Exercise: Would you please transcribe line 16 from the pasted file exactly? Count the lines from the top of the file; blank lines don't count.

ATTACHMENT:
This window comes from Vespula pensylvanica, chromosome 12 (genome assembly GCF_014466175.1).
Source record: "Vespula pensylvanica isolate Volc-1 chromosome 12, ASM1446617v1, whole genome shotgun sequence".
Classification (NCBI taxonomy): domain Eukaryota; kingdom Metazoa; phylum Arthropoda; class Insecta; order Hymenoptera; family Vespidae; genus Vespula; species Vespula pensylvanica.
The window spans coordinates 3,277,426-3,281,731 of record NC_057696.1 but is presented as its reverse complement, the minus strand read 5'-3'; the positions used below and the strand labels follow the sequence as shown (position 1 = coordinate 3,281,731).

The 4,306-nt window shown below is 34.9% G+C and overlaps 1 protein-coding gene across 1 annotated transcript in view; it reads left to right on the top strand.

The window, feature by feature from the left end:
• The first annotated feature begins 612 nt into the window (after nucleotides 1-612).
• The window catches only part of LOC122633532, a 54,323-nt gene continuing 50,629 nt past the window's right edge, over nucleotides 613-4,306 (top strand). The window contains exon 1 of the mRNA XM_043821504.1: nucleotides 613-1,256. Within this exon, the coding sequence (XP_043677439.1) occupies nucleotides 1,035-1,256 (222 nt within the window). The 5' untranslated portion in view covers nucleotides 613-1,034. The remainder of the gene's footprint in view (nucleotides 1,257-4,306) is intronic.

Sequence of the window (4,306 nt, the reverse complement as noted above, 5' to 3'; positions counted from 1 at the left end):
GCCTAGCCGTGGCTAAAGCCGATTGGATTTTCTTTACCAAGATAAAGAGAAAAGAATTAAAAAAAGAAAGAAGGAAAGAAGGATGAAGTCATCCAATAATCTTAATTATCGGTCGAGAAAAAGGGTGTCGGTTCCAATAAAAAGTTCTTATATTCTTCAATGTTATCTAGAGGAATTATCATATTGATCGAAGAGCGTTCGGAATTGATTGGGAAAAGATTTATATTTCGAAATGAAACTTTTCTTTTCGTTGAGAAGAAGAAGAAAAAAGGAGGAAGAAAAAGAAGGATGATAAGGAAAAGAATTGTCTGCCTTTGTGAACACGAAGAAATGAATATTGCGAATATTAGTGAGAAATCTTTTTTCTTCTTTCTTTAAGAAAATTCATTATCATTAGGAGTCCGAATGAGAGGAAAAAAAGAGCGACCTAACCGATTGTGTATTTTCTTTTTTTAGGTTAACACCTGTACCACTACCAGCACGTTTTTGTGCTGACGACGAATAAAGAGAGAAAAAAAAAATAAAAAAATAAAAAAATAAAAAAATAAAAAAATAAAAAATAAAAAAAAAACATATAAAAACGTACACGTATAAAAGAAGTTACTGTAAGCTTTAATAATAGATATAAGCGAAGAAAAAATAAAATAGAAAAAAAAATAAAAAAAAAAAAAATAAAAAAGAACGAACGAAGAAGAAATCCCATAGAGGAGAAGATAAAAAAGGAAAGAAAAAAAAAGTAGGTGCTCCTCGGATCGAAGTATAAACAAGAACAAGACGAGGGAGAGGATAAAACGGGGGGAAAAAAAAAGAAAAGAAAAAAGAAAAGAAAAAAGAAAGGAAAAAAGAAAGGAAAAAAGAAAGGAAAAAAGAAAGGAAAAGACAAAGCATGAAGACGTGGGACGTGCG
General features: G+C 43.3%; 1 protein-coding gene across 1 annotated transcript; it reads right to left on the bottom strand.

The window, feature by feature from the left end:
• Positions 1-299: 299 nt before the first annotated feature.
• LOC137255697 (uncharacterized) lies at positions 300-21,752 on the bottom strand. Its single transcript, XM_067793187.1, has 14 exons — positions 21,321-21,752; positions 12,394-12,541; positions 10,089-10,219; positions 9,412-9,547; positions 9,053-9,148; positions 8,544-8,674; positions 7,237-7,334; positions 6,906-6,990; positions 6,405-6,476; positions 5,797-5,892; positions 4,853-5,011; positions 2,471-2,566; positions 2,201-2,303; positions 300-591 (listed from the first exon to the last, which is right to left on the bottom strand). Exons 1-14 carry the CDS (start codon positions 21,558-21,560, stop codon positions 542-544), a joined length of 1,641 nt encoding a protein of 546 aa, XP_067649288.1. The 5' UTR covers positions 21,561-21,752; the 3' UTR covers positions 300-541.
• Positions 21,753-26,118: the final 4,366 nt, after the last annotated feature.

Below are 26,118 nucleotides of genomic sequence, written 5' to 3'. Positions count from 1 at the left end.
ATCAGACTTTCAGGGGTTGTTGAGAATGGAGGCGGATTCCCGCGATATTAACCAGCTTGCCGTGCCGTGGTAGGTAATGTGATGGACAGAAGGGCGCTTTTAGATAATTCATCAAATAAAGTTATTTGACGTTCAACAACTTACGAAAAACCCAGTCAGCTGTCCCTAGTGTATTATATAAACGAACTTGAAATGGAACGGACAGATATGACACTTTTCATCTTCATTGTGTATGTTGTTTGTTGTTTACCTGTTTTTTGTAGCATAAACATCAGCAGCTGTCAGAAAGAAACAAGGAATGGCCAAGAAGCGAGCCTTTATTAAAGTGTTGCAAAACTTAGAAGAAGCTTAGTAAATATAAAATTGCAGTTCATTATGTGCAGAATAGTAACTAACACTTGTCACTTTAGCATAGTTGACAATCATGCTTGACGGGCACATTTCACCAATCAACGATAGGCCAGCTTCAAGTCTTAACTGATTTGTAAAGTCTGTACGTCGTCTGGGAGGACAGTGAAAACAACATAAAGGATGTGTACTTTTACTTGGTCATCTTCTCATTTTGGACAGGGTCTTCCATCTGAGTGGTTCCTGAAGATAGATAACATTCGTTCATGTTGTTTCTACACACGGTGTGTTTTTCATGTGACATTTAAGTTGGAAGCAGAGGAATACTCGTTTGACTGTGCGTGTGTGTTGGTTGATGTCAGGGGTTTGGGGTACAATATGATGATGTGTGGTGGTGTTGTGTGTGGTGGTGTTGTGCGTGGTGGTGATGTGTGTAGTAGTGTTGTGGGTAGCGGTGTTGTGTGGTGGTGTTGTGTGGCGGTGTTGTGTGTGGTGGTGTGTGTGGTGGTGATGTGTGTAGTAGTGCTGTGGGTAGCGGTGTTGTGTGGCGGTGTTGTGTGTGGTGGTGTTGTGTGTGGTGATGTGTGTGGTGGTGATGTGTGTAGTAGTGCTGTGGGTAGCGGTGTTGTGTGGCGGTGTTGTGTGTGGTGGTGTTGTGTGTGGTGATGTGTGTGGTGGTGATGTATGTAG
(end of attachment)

Below are 26,118 nucleotides of genomic sequence, written 5' to 3'. Positions count from 1 at the left end.